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The economics of nuclear electricity generation are skewed because the costs of doing something acceptably safe with spent fuel simply aren't taken into account.

On-site storage in the US is practically saturated; no long-term storage is in place. In France, fuel is reprocessed, which is expensive, but enables rational handling; but again, no long-term storage for the residues is in place.

Spent fuel management in Japan was a disaster waiting to happen; and presumably still is, with respect to all the other plants.

One shudders to think how the Russians handle the question. By tossing it down deep holes, one imagines. A cost/benefit analysis of this approach ought to be interesting, but will never be allowed.

How is it possible to build new nuclear plants without budgeting the fuel-cycle costs? How does the UK approach this question for their projected new build?

It is rightly acknowledged that people of faith have no monopoly of virtue - Queen Elizabeth II

by eurogreen on Mon Aug 5th, 2013 at 04:58:41 AM EST
Well we've just had a consultation on "Waste transfer pricing" there may be something useful in there.

https://www.gov.uk/government/uploads/system/uploads/attachment_data/file/42622/984-consultation-was te-transfer-pricing-method.pdf

Any idiot can face a crisis - it's day to day living that wears you out.

by ceebs (ceebs (at) eurotrib (dot) com) on Mon Aug 5th, 2013 at 05:49:34 AM EST
[ Parent ]
''This attachment is being virus checked.

We are currently holding this attachment in quarantine until it has been virus checked. The attachment will be available at the original location shortly.''

WTF, a PDF virus?

Nice to see the general technical competence of the UK government...

by mustakissa on Mon Aug 5th, 2013 at 11:50:39 AM EST
[ Parent ]
The costs of handling the waste are taken into account. There are wast funds collected during power generation and set aside for this purpose. More than sufficient funds.
 The problem is that most plans to actually implement a solution get sabotaged at the political stage, either by so called greens that consider being a thorn in the side of the nuclear industry a higher priority than dealing with the waste or by bog-standard Nimby politics.
by Thomas on Mon Aug 5th, 2013 at 02:11:54 PM EST
[ Parent ]
The Fins and Swedes are actually building depositories. The US military also managed to get an actual depository built. So it is possible. It just requires actual political will.
by Thomas on Mon Aug 5th, 2013 at 02:14:29 PM EST
[ Parent ]
or by bog-standard Nimby politics

Yeah one wonders how stupid folks can be to oppose something in their back yard that the very same authorities that vouched for all those power plants call perfectly safe... not even the threat of Wind Turbine Syndrome :-)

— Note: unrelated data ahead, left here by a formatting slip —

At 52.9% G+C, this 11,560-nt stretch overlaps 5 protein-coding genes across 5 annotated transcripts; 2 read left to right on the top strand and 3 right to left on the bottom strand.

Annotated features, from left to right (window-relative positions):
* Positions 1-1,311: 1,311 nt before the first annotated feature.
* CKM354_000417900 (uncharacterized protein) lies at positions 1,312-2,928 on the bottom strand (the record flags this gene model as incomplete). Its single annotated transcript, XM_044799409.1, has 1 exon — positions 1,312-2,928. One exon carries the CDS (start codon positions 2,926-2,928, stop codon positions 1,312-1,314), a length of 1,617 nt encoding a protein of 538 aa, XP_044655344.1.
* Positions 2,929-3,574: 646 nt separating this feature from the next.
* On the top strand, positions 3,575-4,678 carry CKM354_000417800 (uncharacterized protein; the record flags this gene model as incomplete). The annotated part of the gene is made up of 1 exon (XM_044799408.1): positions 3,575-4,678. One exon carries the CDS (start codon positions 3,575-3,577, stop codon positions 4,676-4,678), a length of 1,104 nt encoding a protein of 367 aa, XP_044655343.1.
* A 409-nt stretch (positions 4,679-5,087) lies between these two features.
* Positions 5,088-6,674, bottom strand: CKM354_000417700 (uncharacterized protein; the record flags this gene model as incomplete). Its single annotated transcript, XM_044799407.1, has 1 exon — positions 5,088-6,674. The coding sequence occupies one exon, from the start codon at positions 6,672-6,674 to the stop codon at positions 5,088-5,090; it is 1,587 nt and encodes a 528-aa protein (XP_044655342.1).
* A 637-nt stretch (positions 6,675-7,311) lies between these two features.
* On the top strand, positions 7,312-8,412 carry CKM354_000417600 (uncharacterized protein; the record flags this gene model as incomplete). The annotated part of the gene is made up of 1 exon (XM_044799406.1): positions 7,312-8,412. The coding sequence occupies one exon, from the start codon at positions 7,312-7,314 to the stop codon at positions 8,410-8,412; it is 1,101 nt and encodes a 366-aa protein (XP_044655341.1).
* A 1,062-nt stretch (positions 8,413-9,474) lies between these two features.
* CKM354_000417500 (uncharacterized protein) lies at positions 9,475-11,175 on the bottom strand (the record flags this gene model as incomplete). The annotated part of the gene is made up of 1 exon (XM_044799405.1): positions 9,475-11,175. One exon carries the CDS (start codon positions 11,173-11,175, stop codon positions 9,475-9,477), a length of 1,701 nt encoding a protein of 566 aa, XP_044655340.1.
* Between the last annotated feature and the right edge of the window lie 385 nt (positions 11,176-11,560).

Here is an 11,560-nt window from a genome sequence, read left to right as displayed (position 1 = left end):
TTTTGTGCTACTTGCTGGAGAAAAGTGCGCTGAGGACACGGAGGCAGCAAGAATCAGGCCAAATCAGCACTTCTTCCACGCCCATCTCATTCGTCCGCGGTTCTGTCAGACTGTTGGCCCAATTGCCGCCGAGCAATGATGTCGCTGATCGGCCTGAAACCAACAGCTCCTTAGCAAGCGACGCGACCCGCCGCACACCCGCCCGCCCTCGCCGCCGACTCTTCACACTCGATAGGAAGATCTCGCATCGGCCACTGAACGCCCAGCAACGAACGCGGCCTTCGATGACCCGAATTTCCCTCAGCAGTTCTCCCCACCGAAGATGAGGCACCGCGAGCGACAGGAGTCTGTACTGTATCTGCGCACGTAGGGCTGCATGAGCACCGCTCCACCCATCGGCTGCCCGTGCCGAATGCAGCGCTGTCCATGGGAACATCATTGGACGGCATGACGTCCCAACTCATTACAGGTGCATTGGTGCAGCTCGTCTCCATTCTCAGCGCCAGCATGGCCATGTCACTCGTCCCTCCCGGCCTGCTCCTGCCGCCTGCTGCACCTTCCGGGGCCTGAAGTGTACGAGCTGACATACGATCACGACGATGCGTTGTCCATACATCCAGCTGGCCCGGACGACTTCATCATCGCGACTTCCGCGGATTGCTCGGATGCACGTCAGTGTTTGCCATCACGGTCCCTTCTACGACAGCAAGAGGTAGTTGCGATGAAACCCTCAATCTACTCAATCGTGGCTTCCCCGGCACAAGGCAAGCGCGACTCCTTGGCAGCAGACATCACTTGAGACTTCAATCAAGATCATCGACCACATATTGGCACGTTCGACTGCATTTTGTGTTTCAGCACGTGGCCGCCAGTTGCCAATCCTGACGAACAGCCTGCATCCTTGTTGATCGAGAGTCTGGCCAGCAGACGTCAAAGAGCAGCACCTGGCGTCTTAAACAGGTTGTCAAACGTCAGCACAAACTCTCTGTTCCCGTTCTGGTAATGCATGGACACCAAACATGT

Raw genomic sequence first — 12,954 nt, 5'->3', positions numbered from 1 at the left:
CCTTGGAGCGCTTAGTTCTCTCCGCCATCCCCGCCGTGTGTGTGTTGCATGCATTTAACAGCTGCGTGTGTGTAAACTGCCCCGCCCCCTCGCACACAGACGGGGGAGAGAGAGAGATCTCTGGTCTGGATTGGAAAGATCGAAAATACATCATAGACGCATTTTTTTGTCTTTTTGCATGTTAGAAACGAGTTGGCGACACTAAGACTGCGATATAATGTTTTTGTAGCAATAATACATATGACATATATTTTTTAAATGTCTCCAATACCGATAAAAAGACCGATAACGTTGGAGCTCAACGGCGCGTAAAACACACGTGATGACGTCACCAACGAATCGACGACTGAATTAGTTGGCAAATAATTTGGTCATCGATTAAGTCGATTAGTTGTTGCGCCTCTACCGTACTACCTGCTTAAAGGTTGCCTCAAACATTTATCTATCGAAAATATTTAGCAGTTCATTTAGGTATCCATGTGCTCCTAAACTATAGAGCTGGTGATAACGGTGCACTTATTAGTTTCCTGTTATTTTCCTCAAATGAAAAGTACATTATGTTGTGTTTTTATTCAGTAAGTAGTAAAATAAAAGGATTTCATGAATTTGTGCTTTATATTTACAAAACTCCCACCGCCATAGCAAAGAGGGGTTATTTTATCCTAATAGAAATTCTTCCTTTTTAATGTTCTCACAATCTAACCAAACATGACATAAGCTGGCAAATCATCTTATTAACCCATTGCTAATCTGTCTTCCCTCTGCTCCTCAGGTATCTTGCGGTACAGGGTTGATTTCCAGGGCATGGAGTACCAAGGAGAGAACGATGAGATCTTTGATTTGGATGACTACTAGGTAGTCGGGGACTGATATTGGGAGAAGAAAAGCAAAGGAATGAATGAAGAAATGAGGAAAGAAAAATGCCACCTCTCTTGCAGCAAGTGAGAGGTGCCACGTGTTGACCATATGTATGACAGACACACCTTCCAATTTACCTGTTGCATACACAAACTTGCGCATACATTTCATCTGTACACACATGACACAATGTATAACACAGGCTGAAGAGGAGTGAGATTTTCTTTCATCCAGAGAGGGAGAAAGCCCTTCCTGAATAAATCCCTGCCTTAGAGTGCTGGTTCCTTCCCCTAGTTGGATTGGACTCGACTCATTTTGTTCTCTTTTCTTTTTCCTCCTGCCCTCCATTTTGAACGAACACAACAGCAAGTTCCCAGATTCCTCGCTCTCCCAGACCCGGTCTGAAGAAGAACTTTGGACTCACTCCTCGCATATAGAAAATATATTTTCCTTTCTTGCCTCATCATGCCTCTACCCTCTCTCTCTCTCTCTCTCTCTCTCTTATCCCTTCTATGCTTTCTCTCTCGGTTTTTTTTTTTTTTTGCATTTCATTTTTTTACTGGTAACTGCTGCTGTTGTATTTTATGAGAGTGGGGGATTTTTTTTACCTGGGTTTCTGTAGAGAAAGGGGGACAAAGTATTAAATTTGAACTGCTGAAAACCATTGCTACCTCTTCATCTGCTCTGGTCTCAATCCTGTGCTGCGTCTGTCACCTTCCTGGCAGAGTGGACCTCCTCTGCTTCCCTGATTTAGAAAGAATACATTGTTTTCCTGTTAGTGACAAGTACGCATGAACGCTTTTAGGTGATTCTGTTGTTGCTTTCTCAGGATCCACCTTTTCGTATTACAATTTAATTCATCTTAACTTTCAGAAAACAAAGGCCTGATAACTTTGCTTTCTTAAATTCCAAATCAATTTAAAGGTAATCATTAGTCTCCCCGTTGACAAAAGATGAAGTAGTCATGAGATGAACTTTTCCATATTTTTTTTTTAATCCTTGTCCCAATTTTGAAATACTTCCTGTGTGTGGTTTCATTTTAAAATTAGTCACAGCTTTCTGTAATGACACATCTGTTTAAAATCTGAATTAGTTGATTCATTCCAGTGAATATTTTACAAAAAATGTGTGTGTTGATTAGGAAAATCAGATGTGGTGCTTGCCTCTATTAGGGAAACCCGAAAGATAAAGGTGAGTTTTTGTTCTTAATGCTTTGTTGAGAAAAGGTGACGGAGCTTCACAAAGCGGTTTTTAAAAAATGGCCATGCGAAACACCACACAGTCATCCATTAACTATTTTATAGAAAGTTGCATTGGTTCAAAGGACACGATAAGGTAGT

But on one point, Thomas, your diagnosis is spot-on: nuclear power and democratic principles, like transparency, do not sit well together.

by mustakissa on Tue Aug 6th, 2013 at 10:56:47 AM EST
[ Parent ]
Facilities multiple orders of magnitude more dangerous to their neighbors than a geological depository shielded by 600 meters of rock get approved and built with no  political obstacles nearly as difficult as those facing nuclear facilities. Heck, even nuclear facilities go up with absolutely no problems whatsoever as long as the nuclear facility in question is not related to power generation. If you are a hospital, the the sewer system is a perfectly legal and acceptable way to dispose of high-activity isotopes!
But hook it up to the grid, and suddenly all things nuclear get treated like they were the sword Stormbringer, and having any contact with radiation whatsoever will destroy your eternal soul.
by Thomas on Tue Aug 6th, 2013 at 12:35:38 PM EST
[ Parent ]
There is the small matter of volume and concentration in hospital runoff.

That said, hospitals that dump even their septic systems into a municipal sewer need to be upgraded. Given the proliferation of extremely hard-to-kill bugs in hospital settings, you could easily argue that anything coming out of a modern hospital needs to be treated as a biohazard. Radioactivity would perhaps even improve upon the matter, by killing off some of the damn superbugs.

- Jake

Friends come and go. Enemies accumulate.

by JakeS (JangoSierra 'at' gmail 'dot' com) on Tue Aug 6th, 2013 at 01:28:08 PM EST
[ Parent ]
killing off some of the damn superbugs.

And causing an increase in the mutation rate of the rest, only one of which might convince us that this was a bad idea. I much prefer a procedure to steralize all hospital waste, probably thermally, before allowing it into waste treatment facilities. Otherwise we risk turning the waste treatment facility into a bio-hazard breeder - likely a low probability high impact danger.

"It is not necessary to have hope in order to persevere."
by ARGeezer (ARGeezer a in a circle eurotrib daught com) on Tue Aug 6th, 2013 at 01:44:18 PM EST
[ Parent ]
Yep, dumping stuff is just unwise. Generally.
by mustakissa on Wed Aug 7th, 2013 at 11:55:21 AM EST
[ Parent ]
In the town where I live, the local hospital has solved this problem by the introduction of Pharmafilter, a system which claims 100 % recycling, including hormones. The little movie clip of the concept explains the basic ideas.

Medical isotopes are a different waste stream in the Netherlands and, principally, should end up at the nuclear storage facility of Covra.

by Bjinse on Wed Aug 7th, 2013 at 07:56:29 AM EST
[ Parent ]
Gas plasma incineration would seem to be indicated for hospital wastes, it is likely to be rolled out as a replacement for old-style polluting rubbish incineration over the next decade.